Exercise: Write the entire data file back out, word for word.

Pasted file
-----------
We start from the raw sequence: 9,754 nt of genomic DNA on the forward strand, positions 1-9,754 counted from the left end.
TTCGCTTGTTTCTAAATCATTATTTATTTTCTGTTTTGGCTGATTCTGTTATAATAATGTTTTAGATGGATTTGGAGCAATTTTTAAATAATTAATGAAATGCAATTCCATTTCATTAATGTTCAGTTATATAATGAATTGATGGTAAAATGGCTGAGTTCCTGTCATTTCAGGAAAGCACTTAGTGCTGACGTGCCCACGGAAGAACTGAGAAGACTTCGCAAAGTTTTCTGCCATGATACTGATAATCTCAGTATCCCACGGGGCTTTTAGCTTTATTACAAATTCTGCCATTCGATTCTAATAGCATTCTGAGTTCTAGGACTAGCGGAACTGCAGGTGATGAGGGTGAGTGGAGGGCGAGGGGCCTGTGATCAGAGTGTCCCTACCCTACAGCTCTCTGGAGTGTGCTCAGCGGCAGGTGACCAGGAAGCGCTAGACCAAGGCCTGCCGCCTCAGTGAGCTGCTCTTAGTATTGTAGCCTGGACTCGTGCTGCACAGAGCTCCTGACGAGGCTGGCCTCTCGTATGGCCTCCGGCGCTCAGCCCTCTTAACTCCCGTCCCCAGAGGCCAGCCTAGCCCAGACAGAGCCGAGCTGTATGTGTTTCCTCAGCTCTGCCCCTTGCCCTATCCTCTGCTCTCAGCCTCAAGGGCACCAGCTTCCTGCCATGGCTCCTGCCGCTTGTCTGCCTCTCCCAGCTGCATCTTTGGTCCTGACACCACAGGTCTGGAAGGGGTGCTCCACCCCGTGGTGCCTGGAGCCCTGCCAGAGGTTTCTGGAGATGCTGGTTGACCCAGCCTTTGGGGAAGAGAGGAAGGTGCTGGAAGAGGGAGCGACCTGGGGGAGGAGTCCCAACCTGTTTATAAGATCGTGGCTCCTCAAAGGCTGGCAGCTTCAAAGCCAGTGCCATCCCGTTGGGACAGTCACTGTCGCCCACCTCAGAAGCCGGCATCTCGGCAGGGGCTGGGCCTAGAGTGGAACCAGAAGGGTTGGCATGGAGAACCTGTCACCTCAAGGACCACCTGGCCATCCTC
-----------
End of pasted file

We start from the raw sequence: 9,754 nt of genomic DNA on the forward strand, positions 1-9,754 counted from the left end.
TTCGCTTGTTTCTAAATCATTATTTATTTTCTGTTTTGGCTGATTCTGTTATAATAATGTTTTAGATGGATTTGGAGCAATTTTTAAATAATTAATGAAATGCAATTCCATTTCATTAATGTTCAGTTATATAATGAATTGATGGTAAAATGGCTGAGTTCCTGTCATTTCAGGAAAGCACTTAGTGCTGACGTGCCCACGGAAGAACTGAGAAGACTTCGCAAAGTTTTCTGCCATGATACTGATAATCTCAGTATCCCACGGGGCTTTTAGCTTTATTACAAATTCTGCCATTCGATTCTAATAGCATTCTGAGTTCTAGGACTAGCGGAACTGCAGGTGATGAGGGTGAGTGGAGGGCGAGGGGCCTGTGATCAGAGTGTCCCTACCCTACAGCTCTCTGGAGTGTGCTCAGCGGCAGGTGACCAGGAAGCGCTAGACCAAGGCCTGCCGCCTCAGTGAGCTGCTCTTAGTATTGTAGCCTGGACTCGTGCTGCACAGAGCTCCTGACGAGGCTGGCCTCTCGTATGGCCTCCGGCGCTCAGCCCTCTTAACTCCCGTCCCCAGAGGCCAGCCTAGCCCAGACAGAGCCGAGCTGTATGTGTTTCCTCAGCTCTGCCCCTTGCCCTATCCTCTGCTCTCAGCCTCAAGGGCACCAGCTTCCTGCCATGGCTCCTGCCGCTTGTCTGCCTCTCCCAGCTGCATCTTTGGTCCTGACACCACAGGTCTGGAAGGGGTGCTCCACCCCGTGGTGCCTGGAGCCCTGCCAGAGGTTTCTGGAGATGCTGGTTGACCCAGCCTTTGGGGAAGAGAGGAAGGTGCTGGAAGAGGGAGCGACCTGGGGGAGGAGTCCCAACCTGTTTATAAGATCGTGGCTCCTCAAAGGCTGGCAGCTTCAAAGCCAGTGCCATCCCGTTGGGACAGTCACTGTCGCCCACCTCAGAAGCCGGCATCTCGGCAGGGGCTGGGCCTAGAGTGGAACCAGAAGGGTTGGCATGGAGAACCTGTCACCTCAAGGACCACCTGGCCATCCTC